Home|Journals|Articles by Year Follow on Twitter| Subscribe to List

Directory for Medical Articles

Open Access

Original Research

Can A Traumatic Bladder Injury be Fatal: A Case Series of 8 Patients

Suhail Yaqoob Hakim, Arshad Rashid, Mohammad Ashraf Khanday, Mohammad Yousuf Dar, Ismail Ather, Omar Rashid.

Objective: Bladder injuries can be fatal if mismanaged. We report a small series of eight patients with a pelvic fracture causing bladder injury, where the bony spicules were intruding the bladder musculature, preventing it from healing, thereby leading to fistula, sepsis and death.
Methods: 8 patients had a pelvic fracture along with a bladder injury. All the patients were initially operated on by a general surgeon, either immediately (4 patients) or after delayed diagnosis of a bladder rupture was made. In all cases, the bladder was primarily closed with both a suprapubic and periurethral catheter. Post-operatively, all the patients developed urine leakage and wound infection. Patients were later referred to us in a state of septicemia. After initial resuscitation and hemodynamic stabilization, all patients were subjected to re-exploration. The bladder was sutured with an omental graft and urinary diversion in the form of bilateral ureteric catheters, a suprapubic catheter, and periurethral catheter was done. All the patients developed recurrent urinary leakage after a variable period of time and landed in septicemia. Bilateral nephrostomies were done; however, these patients continued to deteriorate and succumbed.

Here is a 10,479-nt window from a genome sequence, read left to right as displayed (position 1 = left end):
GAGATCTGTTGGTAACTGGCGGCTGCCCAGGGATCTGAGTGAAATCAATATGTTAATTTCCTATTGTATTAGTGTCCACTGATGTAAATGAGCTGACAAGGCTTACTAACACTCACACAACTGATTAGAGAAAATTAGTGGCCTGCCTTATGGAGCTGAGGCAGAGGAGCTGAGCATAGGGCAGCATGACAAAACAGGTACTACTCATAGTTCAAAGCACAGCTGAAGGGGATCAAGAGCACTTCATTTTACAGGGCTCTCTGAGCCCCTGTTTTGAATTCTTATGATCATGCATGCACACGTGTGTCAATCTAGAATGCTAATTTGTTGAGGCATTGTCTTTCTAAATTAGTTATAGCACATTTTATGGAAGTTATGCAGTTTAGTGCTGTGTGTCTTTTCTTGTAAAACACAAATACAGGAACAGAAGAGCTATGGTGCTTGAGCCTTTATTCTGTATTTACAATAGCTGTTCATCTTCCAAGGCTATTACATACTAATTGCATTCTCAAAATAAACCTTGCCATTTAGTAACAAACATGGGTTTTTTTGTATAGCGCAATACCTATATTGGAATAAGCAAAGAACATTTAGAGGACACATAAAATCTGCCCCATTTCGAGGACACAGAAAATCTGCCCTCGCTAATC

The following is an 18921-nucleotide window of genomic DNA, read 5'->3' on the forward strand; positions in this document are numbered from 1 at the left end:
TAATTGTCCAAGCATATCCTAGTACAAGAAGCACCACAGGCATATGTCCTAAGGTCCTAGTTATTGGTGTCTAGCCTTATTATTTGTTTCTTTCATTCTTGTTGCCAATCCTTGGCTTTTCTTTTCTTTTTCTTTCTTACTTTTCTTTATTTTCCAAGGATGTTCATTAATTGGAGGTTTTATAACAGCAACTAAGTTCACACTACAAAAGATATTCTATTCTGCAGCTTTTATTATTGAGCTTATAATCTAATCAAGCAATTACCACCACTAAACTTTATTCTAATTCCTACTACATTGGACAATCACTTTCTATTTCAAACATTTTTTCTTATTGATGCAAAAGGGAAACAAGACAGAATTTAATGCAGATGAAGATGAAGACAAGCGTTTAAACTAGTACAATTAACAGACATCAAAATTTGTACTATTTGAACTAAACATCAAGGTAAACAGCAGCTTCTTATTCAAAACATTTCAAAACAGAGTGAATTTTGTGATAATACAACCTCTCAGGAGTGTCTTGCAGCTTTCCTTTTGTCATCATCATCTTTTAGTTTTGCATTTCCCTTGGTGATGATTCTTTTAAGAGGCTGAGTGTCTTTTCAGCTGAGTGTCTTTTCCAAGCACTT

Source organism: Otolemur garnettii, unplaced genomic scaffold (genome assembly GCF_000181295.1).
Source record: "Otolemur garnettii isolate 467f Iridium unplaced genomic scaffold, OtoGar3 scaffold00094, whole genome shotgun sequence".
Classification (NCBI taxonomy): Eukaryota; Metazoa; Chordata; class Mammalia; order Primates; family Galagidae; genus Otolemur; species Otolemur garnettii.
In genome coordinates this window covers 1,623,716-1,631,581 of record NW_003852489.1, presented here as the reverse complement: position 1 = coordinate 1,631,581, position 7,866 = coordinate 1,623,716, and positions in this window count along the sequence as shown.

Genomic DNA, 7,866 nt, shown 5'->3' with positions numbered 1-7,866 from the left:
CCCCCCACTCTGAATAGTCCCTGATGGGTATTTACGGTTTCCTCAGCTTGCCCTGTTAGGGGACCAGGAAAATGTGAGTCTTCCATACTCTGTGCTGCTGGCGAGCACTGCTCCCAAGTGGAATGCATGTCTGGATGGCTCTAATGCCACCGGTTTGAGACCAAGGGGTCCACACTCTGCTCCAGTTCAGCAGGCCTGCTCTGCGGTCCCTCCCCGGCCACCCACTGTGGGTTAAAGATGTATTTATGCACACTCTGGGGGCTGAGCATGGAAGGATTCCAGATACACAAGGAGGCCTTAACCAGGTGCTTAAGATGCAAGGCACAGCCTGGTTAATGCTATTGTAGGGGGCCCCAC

Conclusions: Early detection and early repair is the key to success in a bladder injury. Bilateral percutaneous nephrostomy and re-exploration with bladder drainage does not help once sepsis sets in.

Key words: Bladder Trauma, pelvic fracture, percutaneous nephrostomy.

Full-text options

Full-text Article

Journal of Behavioral Health


BiblioMed Home
Follow ScopeMed on Twitter
Author Tools
eJPort Journal Hosting
About BiblioMed
License Information
Terms & Conditions
Privacy Policy
Contact Us

The articles in Bibliomed are open access articles licensed under the terms of the Creative Commons Attribution-NonCommercial-ShareAlike 4.0 International License (https://creativecommons.org/licenses/by-nc-sa/4.0/) which permits unrestricted, non-commercial use, distribution and reproduction in any medium, provided the work is properly cited.
ScopeMed is a Database Service for Scientific Publications. Copyright ScopeMed Information Services.